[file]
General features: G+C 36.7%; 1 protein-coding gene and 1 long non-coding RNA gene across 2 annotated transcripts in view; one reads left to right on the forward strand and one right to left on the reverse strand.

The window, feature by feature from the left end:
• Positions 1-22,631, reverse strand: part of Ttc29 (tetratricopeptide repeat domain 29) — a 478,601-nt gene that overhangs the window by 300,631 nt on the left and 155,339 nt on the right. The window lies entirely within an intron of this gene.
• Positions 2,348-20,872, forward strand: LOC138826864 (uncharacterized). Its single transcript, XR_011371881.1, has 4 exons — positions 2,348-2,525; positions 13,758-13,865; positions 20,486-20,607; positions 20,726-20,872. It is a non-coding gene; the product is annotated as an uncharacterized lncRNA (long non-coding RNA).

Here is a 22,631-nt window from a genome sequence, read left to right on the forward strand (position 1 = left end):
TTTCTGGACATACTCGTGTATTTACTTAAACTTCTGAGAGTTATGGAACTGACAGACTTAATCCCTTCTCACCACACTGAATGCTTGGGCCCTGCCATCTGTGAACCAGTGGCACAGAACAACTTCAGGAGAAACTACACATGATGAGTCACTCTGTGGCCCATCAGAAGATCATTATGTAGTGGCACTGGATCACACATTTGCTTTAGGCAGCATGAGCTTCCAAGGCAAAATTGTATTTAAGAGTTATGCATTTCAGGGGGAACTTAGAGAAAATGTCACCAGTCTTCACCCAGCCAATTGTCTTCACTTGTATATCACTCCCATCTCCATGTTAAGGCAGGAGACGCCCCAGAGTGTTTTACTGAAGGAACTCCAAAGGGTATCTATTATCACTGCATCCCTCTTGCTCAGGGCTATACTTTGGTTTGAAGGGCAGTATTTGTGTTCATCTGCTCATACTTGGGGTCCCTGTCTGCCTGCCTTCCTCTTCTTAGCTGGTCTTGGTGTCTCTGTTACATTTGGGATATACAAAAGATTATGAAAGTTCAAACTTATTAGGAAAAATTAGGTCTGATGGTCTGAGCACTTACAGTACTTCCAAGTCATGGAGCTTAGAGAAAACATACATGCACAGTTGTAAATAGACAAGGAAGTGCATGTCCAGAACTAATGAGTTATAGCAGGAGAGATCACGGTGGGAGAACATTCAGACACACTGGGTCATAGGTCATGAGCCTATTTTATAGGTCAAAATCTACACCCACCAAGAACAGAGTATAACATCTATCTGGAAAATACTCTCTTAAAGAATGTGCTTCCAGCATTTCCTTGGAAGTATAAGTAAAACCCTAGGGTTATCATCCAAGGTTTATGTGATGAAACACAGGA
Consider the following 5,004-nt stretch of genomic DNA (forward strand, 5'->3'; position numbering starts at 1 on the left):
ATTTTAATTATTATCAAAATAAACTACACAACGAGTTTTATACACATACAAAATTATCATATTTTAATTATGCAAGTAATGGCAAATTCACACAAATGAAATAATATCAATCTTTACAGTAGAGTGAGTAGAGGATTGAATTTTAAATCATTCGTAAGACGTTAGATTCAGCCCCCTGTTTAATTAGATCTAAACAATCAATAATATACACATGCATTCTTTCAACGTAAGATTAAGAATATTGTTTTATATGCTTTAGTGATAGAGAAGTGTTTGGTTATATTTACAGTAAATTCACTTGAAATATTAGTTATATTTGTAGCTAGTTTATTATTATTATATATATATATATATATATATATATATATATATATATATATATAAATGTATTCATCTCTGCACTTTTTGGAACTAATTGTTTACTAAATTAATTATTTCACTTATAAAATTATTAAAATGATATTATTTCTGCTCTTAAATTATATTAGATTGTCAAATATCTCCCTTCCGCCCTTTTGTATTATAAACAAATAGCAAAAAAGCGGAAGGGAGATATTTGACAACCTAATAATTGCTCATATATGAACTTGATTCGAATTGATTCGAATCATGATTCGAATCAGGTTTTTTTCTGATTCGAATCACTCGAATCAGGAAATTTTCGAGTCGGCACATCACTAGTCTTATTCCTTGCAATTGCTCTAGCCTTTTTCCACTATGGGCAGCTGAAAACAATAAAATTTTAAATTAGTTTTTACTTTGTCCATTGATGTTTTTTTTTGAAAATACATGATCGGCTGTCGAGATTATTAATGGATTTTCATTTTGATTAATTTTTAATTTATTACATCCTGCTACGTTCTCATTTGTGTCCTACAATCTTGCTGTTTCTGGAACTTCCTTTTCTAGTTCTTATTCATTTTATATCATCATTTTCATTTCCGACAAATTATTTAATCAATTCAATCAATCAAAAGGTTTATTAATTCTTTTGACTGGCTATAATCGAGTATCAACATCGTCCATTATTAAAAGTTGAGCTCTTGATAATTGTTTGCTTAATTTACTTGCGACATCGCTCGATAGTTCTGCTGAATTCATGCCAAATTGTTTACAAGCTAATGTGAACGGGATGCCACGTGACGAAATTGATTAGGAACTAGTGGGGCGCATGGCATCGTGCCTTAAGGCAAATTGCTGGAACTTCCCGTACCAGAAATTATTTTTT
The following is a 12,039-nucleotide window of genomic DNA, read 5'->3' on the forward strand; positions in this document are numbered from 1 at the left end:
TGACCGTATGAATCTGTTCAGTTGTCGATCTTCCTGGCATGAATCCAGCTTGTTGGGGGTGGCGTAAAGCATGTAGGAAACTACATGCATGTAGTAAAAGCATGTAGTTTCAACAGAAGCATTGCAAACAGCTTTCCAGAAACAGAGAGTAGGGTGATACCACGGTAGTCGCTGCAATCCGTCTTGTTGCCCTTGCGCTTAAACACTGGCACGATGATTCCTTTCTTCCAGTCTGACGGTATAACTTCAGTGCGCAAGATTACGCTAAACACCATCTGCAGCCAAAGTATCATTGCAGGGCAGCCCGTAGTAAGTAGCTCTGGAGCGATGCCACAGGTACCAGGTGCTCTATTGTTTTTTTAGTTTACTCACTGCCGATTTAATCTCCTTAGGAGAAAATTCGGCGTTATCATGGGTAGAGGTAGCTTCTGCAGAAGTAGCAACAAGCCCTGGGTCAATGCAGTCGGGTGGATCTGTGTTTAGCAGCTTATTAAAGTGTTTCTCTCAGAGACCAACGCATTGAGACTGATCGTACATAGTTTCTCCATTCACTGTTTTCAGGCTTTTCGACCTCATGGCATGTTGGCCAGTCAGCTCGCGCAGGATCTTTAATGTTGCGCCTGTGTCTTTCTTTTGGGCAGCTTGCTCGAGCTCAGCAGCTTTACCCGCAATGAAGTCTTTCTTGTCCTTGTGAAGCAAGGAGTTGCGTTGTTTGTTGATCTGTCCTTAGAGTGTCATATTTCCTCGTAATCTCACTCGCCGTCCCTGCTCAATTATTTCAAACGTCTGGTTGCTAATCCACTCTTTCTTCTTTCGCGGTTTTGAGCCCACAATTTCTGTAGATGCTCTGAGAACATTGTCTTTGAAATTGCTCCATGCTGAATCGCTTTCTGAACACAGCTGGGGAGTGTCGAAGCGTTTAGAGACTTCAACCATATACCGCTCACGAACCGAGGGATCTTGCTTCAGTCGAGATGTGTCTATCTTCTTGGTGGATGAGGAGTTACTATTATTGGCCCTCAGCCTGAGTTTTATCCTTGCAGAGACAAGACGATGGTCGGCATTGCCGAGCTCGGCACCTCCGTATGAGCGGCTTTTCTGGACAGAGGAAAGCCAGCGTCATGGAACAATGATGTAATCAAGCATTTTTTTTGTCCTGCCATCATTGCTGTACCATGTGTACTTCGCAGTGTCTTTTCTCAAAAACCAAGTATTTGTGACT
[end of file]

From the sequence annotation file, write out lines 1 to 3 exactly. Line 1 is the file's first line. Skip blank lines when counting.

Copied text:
General features: G+C 36.7%; 1 protein-coding gene and 1 long non-coding RNA gene across 2 annotated transcripts in view; one reads left to right on the forward strand and one right to left on the reverse strand.

The window, feature by feature from the left end:
• Positions 1-22,631, reverse strand: part of Ttc29 (tetratricopeptide repeat domain 29) — a 478,601-nt gene that overhangs the window by 300,631 nt on the left and 155,339 nt on the right. The window lies entirely within an intron of this gene.